D. P. Dubey, Rana P. B. Singh and John Malville have studied the spatial alignments in the landscape with the help of Global Positioning System of satellites (GPS) in 1994 and consider “the intersection of mytho-historic traditions with the natural landscape to be of great interest and continuing puzzle.” The sacred sites of Chitrakūṭa fall into a pattern of three interlocking isosceles triangles. Their alignments mark the sunrise and sunset on solstice. Singh calls them “cosmic geometries”, since, they connect different levels of the cosmos—macrocosm of stars, plants, moon, and sun; mesocosm of the natural landscape; and microcosm of city, temple, home, and body. The largest triangle is formed by Vālmīki Āśrama, Atri-Anusūyā Āśrama, and Bharatakūpa. Bharatakūpa, Sphaṭikaśilā, and Bālājī in turn constitute another triangle containing the innermost triangle formed by Kāmadagiri, Bālājī and Sphaṭikaśilā. The arms of the largest triangle areroughly equal—the distance between Vālmīki Āśrama to Atri-Anusūyā Āśrama and Bharatakūpa are 29.4 km and 32.15 km respectively. The second isosceles triangle has sides of 9.3 and 9.6 km and the third has sides of 2.4 and 2.7 km. Nine sites lie on the bisector of the largest triangle, which stretches for 30 km between Vālmīki Āśrama and Gupta Godāvarī. It aligns with the direction of sunrise on summer solstice. The bisector of the second triangle, extending from Bharatakūpa to Hanumāndhārā, aligns with the sunset on summer solstice (Dubey et al. 2000: 55-56). A similar use of triangles is found in other sacred places associated with Rāma such as Vijayanagara (Malville 1994: 171-188). ‘The natural topography of the place has interactedwith mythology to generate a complex geometry consisting of a circular pradakiā route around the Chitrakuṭa hill and a series of interlocking triangles which are linked to the positions of the sun at winter and summer solstices’ (Dubeyet al. 2000:42).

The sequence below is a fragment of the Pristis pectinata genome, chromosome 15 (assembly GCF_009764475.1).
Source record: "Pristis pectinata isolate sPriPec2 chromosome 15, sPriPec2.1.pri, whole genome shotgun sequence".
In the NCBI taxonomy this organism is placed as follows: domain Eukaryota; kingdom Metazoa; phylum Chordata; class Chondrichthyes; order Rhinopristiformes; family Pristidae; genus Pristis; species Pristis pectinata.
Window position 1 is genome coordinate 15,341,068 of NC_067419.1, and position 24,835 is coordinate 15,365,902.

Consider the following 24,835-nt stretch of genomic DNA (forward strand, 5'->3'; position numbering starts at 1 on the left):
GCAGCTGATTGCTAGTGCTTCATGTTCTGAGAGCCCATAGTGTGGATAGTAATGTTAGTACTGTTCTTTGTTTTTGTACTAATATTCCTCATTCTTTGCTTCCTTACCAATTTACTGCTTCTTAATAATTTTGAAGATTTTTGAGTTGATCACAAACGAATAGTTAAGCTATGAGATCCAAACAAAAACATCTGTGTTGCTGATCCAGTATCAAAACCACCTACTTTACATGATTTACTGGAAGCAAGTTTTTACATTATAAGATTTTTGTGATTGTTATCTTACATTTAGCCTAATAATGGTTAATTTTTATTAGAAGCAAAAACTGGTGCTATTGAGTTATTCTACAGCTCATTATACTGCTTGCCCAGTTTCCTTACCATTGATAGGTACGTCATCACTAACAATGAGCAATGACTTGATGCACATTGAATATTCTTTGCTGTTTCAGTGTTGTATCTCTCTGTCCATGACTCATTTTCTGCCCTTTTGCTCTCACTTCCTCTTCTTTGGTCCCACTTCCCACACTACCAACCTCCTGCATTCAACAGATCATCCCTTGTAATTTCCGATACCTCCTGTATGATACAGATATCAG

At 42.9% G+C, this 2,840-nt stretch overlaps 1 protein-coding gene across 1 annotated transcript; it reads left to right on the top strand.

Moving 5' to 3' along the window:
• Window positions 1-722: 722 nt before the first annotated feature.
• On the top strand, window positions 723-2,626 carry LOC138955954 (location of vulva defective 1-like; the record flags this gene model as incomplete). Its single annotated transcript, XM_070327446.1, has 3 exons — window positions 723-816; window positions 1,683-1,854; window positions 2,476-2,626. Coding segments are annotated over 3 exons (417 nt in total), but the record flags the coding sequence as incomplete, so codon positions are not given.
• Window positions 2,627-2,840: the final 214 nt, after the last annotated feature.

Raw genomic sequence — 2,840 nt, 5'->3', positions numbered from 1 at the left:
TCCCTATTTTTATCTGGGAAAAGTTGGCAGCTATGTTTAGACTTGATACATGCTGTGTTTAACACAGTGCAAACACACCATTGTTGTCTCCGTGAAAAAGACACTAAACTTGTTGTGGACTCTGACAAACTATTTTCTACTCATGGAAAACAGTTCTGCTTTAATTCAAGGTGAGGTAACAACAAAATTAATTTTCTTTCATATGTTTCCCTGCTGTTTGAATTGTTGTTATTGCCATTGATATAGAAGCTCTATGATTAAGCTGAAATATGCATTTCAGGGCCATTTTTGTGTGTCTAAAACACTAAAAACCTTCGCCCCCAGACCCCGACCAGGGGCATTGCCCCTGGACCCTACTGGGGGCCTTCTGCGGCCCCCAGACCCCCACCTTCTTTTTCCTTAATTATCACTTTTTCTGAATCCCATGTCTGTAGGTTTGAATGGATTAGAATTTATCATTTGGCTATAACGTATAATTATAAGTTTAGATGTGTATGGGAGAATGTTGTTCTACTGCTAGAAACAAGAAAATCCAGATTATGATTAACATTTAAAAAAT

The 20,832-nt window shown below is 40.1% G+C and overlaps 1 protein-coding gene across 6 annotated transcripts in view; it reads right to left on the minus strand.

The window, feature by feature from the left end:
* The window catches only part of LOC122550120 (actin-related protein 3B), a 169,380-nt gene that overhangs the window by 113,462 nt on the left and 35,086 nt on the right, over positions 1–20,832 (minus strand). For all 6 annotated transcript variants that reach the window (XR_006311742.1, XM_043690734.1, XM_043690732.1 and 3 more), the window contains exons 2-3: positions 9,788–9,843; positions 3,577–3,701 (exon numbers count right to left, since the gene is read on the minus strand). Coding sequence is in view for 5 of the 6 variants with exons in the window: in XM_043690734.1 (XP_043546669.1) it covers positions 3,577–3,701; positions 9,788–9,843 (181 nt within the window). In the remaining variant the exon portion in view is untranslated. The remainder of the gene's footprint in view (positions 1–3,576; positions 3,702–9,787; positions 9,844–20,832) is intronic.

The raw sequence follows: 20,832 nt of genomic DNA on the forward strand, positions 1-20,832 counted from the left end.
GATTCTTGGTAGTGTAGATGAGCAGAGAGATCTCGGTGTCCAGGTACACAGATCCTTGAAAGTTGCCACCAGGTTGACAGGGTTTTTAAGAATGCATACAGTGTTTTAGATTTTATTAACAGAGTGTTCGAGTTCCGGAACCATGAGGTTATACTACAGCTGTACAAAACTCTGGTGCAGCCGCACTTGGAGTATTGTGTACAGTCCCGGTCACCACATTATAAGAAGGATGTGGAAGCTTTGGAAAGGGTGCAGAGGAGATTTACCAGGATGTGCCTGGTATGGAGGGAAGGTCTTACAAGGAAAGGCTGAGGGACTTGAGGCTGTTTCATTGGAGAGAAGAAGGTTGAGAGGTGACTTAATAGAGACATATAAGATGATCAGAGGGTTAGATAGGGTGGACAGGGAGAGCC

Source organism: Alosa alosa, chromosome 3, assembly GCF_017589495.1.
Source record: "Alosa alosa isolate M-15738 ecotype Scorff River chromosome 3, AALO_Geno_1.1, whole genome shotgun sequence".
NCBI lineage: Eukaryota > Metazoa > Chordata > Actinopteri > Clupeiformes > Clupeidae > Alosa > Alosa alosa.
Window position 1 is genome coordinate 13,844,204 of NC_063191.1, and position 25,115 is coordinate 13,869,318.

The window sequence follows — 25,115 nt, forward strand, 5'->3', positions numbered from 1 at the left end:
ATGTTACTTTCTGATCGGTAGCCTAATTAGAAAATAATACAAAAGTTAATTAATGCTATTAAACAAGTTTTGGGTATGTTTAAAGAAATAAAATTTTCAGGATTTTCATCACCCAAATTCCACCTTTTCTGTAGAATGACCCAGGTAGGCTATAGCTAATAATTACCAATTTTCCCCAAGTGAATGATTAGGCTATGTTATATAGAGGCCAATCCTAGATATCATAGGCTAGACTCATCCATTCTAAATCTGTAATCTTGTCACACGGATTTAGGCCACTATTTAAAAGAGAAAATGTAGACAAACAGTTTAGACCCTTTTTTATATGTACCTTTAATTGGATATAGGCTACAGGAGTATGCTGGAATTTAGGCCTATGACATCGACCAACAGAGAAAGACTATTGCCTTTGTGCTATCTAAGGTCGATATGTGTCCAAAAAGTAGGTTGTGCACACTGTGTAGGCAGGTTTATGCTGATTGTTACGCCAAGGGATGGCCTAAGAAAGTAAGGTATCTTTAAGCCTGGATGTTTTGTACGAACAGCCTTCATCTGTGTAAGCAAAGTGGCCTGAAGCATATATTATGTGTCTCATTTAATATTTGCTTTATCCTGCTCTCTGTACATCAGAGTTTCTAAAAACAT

Chitrakūṭasacred Landscape (Courtesy: Rana Singh)


Are the triangles, constituted by visual axes, yantras inscribed on the landscape to gather sacred spots into a meaningful pattern?  The Chitrakūa-mahatmyam describes the triangles as Rāma’s bow and arrow. ‘The three interlocking triangles may be understood to be homologous to the three levels of the cosmos, i.e. heaven, earth and nether world. With the Ramaite icons embedded in the landscape, with the support of his devotee Hanumān, Rāma is ready to provide power of peace and satisfaction, destroying ignorance for those who are ready to realize the natural mystic power preserved at this place’ (Dubey et al. 2000: 42). It is likely that the discovery of these sacred sites was aided by a pre-existing, extraordinary configuration of natural sites established by sight lines and equivalent distance. This supports the idea of Eliade (1958: 369) that consecrated space is not intentionally chosen or discovered  but ‘reveals’ itself; and because of special features within a complex of landscape, tradition and belief, a site becomes an ‘inexhaustible source of power and sacredness’ and may operate according to the ‘law of its own dialectic.’

Concluding Remarks